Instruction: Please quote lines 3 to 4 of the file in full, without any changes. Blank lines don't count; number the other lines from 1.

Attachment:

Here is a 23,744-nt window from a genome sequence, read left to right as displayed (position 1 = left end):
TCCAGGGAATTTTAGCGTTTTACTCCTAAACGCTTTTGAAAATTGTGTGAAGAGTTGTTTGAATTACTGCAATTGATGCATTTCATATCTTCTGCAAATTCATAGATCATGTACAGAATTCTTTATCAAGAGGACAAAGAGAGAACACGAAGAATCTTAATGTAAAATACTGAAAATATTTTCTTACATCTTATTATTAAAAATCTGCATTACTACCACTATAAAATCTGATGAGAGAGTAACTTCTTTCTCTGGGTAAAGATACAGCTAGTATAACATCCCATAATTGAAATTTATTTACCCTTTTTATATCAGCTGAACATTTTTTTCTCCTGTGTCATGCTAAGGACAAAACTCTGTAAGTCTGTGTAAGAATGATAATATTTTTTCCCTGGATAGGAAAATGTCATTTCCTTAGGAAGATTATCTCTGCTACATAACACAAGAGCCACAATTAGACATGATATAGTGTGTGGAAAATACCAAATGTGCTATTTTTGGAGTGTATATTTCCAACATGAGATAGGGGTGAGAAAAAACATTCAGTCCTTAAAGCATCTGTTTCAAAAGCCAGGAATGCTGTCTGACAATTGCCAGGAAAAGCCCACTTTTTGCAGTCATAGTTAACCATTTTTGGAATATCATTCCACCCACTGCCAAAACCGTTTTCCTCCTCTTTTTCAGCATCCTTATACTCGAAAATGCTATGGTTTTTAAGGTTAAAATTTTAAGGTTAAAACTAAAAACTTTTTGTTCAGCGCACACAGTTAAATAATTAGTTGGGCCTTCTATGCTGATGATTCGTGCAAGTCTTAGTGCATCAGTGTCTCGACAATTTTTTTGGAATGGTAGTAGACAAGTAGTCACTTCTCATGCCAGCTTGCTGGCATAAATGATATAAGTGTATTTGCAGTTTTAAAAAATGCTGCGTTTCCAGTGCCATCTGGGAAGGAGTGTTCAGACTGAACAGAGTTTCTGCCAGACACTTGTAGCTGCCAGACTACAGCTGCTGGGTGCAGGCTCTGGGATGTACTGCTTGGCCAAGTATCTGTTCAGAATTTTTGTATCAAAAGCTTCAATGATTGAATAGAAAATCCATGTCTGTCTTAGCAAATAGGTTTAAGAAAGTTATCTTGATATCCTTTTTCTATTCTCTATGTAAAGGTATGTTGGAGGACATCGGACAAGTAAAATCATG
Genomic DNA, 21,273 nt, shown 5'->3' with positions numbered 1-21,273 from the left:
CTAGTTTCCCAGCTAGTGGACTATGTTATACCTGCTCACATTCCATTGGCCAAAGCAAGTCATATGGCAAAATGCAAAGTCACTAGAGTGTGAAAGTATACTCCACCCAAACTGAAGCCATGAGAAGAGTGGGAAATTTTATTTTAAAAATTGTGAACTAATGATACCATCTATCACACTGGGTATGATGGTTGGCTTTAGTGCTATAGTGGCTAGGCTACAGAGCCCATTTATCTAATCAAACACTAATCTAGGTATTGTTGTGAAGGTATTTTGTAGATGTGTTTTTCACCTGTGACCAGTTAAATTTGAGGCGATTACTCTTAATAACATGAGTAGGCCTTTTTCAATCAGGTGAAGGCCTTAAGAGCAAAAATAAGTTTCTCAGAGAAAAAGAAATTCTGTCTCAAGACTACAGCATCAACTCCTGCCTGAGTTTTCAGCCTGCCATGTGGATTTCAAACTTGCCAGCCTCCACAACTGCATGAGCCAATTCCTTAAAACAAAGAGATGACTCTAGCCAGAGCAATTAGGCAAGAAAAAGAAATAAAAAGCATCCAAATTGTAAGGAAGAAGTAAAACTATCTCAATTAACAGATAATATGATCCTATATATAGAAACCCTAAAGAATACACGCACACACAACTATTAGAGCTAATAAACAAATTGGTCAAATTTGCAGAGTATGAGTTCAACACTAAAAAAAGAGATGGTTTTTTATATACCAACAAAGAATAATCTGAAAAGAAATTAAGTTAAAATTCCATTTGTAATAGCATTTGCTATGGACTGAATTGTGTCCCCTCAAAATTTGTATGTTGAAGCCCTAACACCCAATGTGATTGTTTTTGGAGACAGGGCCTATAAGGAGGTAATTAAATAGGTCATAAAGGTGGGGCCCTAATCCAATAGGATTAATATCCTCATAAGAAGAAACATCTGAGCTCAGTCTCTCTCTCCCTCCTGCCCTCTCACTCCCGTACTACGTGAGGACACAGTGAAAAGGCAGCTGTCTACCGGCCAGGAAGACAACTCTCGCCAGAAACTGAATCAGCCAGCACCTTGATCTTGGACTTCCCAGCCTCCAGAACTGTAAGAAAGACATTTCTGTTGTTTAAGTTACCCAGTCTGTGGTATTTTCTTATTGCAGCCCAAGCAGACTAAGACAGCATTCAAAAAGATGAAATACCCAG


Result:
Genomic DNA, 21,273 nt, shown 5'->3' with positions numbered 1-21,273 from the left:
CTAGTTTCCCAGCTAGTGGACTATGTTATACCTGCTCACATTCCATTGGCCAAAGCAAGTCATATGGCAAAATGCAAAGTCACTAGAGTGTGAAAGTATACTCCACCCAAACTGAAGCCATGAGAAGAGTGGGAAATTTTATTTTAAAAATTGTGAACTAATGATACCATCTATCACACTGGGTATGATGGTTGGCTTTAGTGCTATAGTGGCTAGGCTACAGAGCCCATTTATCTAATCAAACACTAATCTAGGTATTGTTGTGAAGGTATTTTGTAGATGTGTTTTTCACCTGTGACCAGTTAAATTTGAGGCGATTACTCTTAATAACATGAGTAGGCCTTTTTCAATCAGGTGAAGGCCTTAAGAGCAAAAATAAGTTTCTCAGAGAAAAAGAAATTCTGTCTCAAGACTACAGCATCAACTCCTGCCTGAGTTTTCAGCCTGCCATGTGGATTTCAAACTTGCCAGCCTCCACAACTGCATGAGCCAATTCCTTAAAACAAAGAGATGACTCTAGCCAGAGCAATTAGGCAAGAAAAAGAAATAAAAAGCATCCAAATTGTAAGGAAGAAGTAAAACTATCTCAATTAACAGATAATATGATCCTATATATAGAAACCCTAAAGAATACACGCACACACAACTATTAGAGCTAATAAACAAATTGGTCAAATTTGCAGAGTATGAGTTCAACACTAAAAAAAGAGATGGTTTTTTATATACCAACAAAGAATAATCTGAAAAGAAATTAAGTTAAAATTCCATTTGTAATAGCATTTGCTATGGACTGAATTGTGTCCCCTCAAAATTTGTATGTTGAAGCCCTAACACCCAATGTGATTGTTTTTGGAGACAGGGCCTATAAGGAGGTAATTAAATAGGTCATAAAGGTGGGGCCCTAATCCAATAGGATTAATATCCTCATAAGAAGAAACATCTGAGCTCAGTCTCTCTCTCCCTCCTGCCCTCTCACTCCCGTACTACGTGAGGACACAGTGAAAAGGCAGCTGTCTACCGGCCAGGAAGACAACTCTCGCCAGAAACTGAATCAGCCAGCACCTTGATCTTGGACTTCCCAGCCTCCAGAACTGTAAGAAAGACATTTCTGTTGTTTAAGTTACCCAGTCTGTGGTATTTTCTTATTGCAGCCCAAGCAGACTAAGACAGCATTCAAAAAGATGAAATACCCAG